Michael R. Sharlon, President
ACS Calibrations1215 Sturgis Road
Conway, AR 72034 501-513-9901
To ensure measurement accuracy, infrared radiometers must be periodically calibrated. Simply stated, the practice of comparing one article to another, better-defined article is calibration. Although thermographers frequently cite and discuss calibration, there is confusion as to its application and meaning with respect to radiometric instruments. This paper discusses the art and science of calibrating infrared instruments, calibration reference sources and maintaining records that are traceable to known standards.
Introduction: History of Calibration
A few thousand years ago, Egyptians developed a system of traceable measurement, now known as Metrology. In the days of the Pharaohs and Kings, a carved granite block measured from a Pharaoh’s forearm to the tip his index finger plus the width of his palm was made and became the reference for length (the Royal Cubit Master). Architects and craftsmen in the building of the Pyramids, tombs, and temples then compared to this reference. The result of this measure and the traceability to the Royal Cubit Master mandated is still one of today’s wonders. The Pyramids were built to a total tolerance (loosely translated, error) of +/- 0.05%. That means that for every 125 feet, the Egyptian builders were off by less than an inch! One might note that if the holders of the Royal Cubit Master copies did not bring in their copy weekly for comparison to the master, the penalty was death! (If interested in the rest of this bite from history and to give credit where it is due, please visit: www.ncsli.org).
What Is Calibration Of An Instrument And What Does It Accomplish?
Calibration of an instrument is the act of comparing that instrument’s fundamental unit(s) of measure (that it derives) with another instrument. This comparison instrument is capable of an even more accurate reading of the same measured stimulus and that has itself been compared to an even more accurate instrument. This chain of ever tightening comparisons is tied to a national or international source. In the U.S., this source would be the National Institute of Standards and Technology (NIST).
NIST uses natural phenomena in physics to establish the most finite or repeatable unit(s) of measure. In the measure of volt, amperage, and resistance, the reference cell (providing an exact voltage) is one workhorse. In temperature, more finite measurement of temperature incorporates the use of Standard 100 ohm .0385 Platinum Resistance Detectors (SPRTD or SRTD) in conjunction with the freezing point of certain metals or the triple point of water (a phenomena in nature that few elements or compounds share, the temperature/pressure point at which distilled water is solid/liquid/gas). For radiant energy measurements, an environmental enclosure will be added to a contact temperature detector embedded in a nearly perfect radiator material. These sources are referred to as primary standards. A primary standard is considered as accurate a measure as you are going to obtain.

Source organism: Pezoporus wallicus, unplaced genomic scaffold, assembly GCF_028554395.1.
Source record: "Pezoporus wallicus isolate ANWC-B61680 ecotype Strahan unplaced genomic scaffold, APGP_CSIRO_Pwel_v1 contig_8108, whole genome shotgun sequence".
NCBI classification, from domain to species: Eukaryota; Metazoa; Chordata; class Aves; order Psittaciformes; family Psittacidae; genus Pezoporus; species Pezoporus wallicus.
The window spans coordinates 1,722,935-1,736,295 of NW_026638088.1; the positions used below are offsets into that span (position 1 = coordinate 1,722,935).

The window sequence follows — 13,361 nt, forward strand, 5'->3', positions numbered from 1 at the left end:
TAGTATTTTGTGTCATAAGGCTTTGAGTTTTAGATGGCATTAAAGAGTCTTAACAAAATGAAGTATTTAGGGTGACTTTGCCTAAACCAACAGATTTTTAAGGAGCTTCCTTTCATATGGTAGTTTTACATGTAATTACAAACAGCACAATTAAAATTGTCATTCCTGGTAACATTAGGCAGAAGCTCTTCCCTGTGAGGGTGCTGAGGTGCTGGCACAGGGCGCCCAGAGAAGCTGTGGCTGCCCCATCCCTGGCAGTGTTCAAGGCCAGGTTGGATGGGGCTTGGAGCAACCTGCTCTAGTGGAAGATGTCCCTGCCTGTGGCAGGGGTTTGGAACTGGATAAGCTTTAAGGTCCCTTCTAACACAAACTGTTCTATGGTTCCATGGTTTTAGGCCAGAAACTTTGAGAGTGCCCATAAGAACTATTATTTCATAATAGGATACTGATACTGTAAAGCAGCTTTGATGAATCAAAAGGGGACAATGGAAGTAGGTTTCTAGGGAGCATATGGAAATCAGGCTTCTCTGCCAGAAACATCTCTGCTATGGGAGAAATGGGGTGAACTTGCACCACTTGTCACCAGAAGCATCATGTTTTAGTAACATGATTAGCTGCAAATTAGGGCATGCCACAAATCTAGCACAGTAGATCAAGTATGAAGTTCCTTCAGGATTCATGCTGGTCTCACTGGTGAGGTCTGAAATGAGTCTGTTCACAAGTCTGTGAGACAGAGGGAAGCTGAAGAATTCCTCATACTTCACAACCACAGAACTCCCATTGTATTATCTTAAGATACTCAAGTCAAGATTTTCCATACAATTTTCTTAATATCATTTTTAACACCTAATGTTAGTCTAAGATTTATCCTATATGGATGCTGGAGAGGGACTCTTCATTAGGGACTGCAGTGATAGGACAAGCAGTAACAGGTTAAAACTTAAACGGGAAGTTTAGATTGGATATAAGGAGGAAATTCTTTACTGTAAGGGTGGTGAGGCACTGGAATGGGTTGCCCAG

When accuracies are combined to form a total uncertainty for your instrument, the result is used to measure a stimulus with a degree of certainty in your measurement. This provides you with an opportunity to obtain a measurement point capable of being repeated (when taken under similar conditions) at another time and anywhere on the planet. This further establishes a basis for an expected occurrence, i.e., ice cubes will begin to thaw at or around 32 degrees F and higher at sea level.
When discussing calibration of any instrument, the terms accuracy, tolerance and uncertainty are often interchanged and assumed similar. They are not. These terms can become very detailed in explanation and simply said, are subjects within themselves. For the purpose of this presentation, accuracy is a statement of possible limits of error for a given parameter of an instrument under specific conditions. The total errors for just that instrument would be the tolerance of the instrument. Most measuring instruments will have several errors capable of affecting the displayed measurement. When these errors are combined, first with each other (those associated directly with one instrument, tolerance) and then with other total errors of additional instrument(s) used in conjunction with providing a displayed value (i.e., an instrument loop), the result is a total uncertainty of the viewed reading.